Can you Forecast Your Portfolio’s Future?

October 1, 2011 — Leave a comment

How would you like a reliable forecast of your stock portfolio’s returns? While countless magazines, radio shows & TV programs are devoted to the task, most attempts are fruitless. This article points to one measure that can help in a specific case: a low Price/Book ratio when analysts predict a stock market crash.

First let’s define “Book” (or: Book Value) in the expression Price/Book (P/B in short). Book Value is the total value of the company’s assets that shareholders would theoretically receive if a company were liquidated.

P/B measures how much people currently pay for the assets of the company, and can be seen as a measure of how cheap it is. When the P/B is high, the company can be viewed as expensive and when it is low, the company can be viewed as cheap. The intuition is simple: the company has a given set of assets determining its book value. For the given book value, a high P/B results from a high price, and a low P/B is the result of a low price.

Your first instinct may be to hold more stocks when their P/B is low and fewer stocks when their P/B is high. There are several problems with avoiding stocks at times of high P/B:

  1. The P/B can be high and increasing for a number of years, before reverting. Avoiding stocks could result in missing substantial gains for years. For example, 2004-2007 were 4 years with relatively high P/B for both of QAM’s stock portfolios. At that time both portfolios more than doubled. Even at the lowest month of the 2008 decline, the portfolio did not decline below the 2004 level, so even if you were perfect at buying back the portfolio at the lowest month, you would have still missed gains.
  2. When the P/B is high, it may decline gradually, more slowly than the increase in company book values. This would result in prices never declining as a result of the high P/B.

There is also a problem with over-investing in stocks (using borrowing-to-invest) at times of low P/B:

  1. A low P/B can decline for a while before reverting. This could be accompanied by a severe decline in your portfolio. While the risk declines the lower the P/B, you should always be prepared for a severe decline. This does not contradict the following: If you get/save money while your portfolio has a low P/B, it is very wise to add it.

While it is impossible to time the market simply by tracking the P/B of a portfolio, there is one case that may be helpful to note:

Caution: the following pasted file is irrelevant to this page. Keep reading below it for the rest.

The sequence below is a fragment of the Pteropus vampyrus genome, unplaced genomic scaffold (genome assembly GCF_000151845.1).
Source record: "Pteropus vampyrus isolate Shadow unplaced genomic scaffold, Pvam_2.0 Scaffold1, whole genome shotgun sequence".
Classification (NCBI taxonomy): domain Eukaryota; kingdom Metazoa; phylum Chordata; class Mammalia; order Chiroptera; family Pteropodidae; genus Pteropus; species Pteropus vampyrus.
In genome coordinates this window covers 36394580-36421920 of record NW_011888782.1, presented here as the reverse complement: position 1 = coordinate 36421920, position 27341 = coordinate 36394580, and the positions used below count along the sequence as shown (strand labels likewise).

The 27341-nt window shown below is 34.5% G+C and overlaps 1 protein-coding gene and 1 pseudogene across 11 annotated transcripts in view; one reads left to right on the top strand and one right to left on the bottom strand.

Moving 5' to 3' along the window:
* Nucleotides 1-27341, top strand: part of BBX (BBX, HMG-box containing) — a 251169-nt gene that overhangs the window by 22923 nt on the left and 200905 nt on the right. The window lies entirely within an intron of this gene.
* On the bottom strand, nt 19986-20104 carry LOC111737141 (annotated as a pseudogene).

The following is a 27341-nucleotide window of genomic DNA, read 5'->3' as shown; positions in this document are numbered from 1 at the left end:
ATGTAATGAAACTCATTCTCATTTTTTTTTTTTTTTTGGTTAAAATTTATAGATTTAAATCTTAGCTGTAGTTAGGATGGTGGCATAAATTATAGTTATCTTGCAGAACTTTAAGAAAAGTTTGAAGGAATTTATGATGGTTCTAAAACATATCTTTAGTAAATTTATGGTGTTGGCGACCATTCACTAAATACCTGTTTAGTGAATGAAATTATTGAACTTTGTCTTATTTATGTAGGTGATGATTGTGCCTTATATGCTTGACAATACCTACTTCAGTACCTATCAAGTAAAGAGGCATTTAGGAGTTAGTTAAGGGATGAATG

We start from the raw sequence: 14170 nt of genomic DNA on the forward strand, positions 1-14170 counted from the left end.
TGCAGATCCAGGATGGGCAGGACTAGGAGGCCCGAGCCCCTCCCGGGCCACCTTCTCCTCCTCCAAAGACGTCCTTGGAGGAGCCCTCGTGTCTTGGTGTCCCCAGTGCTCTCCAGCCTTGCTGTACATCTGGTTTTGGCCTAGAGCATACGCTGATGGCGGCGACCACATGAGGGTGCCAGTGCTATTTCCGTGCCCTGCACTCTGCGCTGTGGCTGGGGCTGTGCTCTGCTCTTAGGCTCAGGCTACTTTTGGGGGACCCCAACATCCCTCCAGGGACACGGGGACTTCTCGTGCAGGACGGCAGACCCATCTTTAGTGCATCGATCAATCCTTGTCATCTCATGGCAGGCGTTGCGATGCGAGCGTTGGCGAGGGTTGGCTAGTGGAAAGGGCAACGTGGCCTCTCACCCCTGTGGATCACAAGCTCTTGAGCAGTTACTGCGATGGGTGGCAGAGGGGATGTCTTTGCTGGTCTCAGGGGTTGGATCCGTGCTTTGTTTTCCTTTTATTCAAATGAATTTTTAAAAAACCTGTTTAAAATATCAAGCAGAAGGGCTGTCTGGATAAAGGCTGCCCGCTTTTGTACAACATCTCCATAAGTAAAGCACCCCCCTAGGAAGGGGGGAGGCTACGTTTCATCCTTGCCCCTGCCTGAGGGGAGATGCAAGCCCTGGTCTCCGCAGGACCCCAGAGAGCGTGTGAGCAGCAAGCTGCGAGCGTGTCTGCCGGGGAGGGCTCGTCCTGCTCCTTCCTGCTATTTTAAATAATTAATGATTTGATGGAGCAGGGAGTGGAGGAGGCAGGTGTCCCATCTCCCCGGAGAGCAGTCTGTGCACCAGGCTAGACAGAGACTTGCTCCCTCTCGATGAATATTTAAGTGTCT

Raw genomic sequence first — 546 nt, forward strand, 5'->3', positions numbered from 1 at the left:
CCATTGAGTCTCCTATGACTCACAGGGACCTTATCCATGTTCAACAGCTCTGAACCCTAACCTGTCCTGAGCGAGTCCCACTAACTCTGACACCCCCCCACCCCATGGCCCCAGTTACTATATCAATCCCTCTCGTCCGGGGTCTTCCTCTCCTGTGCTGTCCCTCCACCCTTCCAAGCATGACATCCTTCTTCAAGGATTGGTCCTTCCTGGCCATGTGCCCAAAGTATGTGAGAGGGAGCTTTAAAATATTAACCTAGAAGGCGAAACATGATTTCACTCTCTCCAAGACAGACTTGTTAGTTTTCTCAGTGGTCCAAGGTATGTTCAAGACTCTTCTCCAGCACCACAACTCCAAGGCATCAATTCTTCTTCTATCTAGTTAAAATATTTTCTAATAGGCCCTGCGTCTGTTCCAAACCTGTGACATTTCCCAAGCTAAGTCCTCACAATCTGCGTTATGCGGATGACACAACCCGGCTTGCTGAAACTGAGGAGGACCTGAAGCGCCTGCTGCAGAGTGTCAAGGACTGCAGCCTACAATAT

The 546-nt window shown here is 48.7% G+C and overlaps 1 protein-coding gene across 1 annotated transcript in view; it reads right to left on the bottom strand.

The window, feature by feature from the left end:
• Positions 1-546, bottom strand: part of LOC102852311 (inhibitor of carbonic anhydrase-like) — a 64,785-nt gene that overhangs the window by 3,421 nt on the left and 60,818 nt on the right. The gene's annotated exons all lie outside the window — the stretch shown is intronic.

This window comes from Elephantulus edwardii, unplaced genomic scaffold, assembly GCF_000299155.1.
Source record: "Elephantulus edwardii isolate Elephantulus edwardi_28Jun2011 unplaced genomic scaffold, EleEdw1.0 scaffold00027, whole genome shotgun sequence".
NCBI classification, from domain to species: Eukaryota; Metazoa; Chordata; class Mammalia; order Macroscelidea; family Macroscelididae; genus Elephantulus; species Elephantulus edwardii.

When there is great fear of a substantial stock market crash, and the Price/Book of your portfolio is relatively low, e.g. under 1, the likelihood of a multi-year deep decline is not unusually high.

While we do not have long-term data of Price/Book values, during the limited history available (since 1998 for QAM’s portfolios), we see that significant market declines typically started at times with high Price/Book ratios, not low ones.

This is also logical, supporting the limited statistical evidence. When the price of a company is lower than the value of its assets, you would expect the company to be appealing to the buyers of its stock. Each company is different, but for a diversified portfolio holding many different stocks in different industries, the claim is more likely to hold.

When do people fear a multi-year decline, despite a low P/B? When there is high uncertainty, and fear of a recession, stock prices tend to decline. Once in a while, the decline keeps going to the point of a low P/B. Specifically, as the price declines, if the book value does not decline at the same speed, you get a lower P/B. Many investors and analysts fail to notice or acknowledge how cheap stocks have become, and keep predicting multi-year market crashes despite the low P/B, leading them to sell stocks.

Why does this happen? Investors focus on portfolio prices, since they represent the current value of their savings. The Price/Book value is a less intuitive measure that gets neglected. When there are uncertainty and gloomy predictions, prices tend to drop. People tend to view their investments’ appeal based on these predictions, and worse, based on recent performance. The idea that a company that costs $100 one day, and $80 a month later is 20% cheaper, unless its book value also dropped, is not intuitive enough to follow.

How can we use the claim above to help your investment results? When you hear an investment professional predicting a multi-year decline, look at the P/B of your stock portfolio. If it is low, this may be a case of irrational panic. As long as you are prepared for a decline at any time (through holding bond/cash reserves, or by limiting the withdrawal rate from your stock portfolio), you have a chance of having nice returns by holding onto your investments, until the fear goes away. If you have money to add to your stock investments you may even make excess returns.

Disclosures Including Backtested Performance Data

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Gil Hanoch

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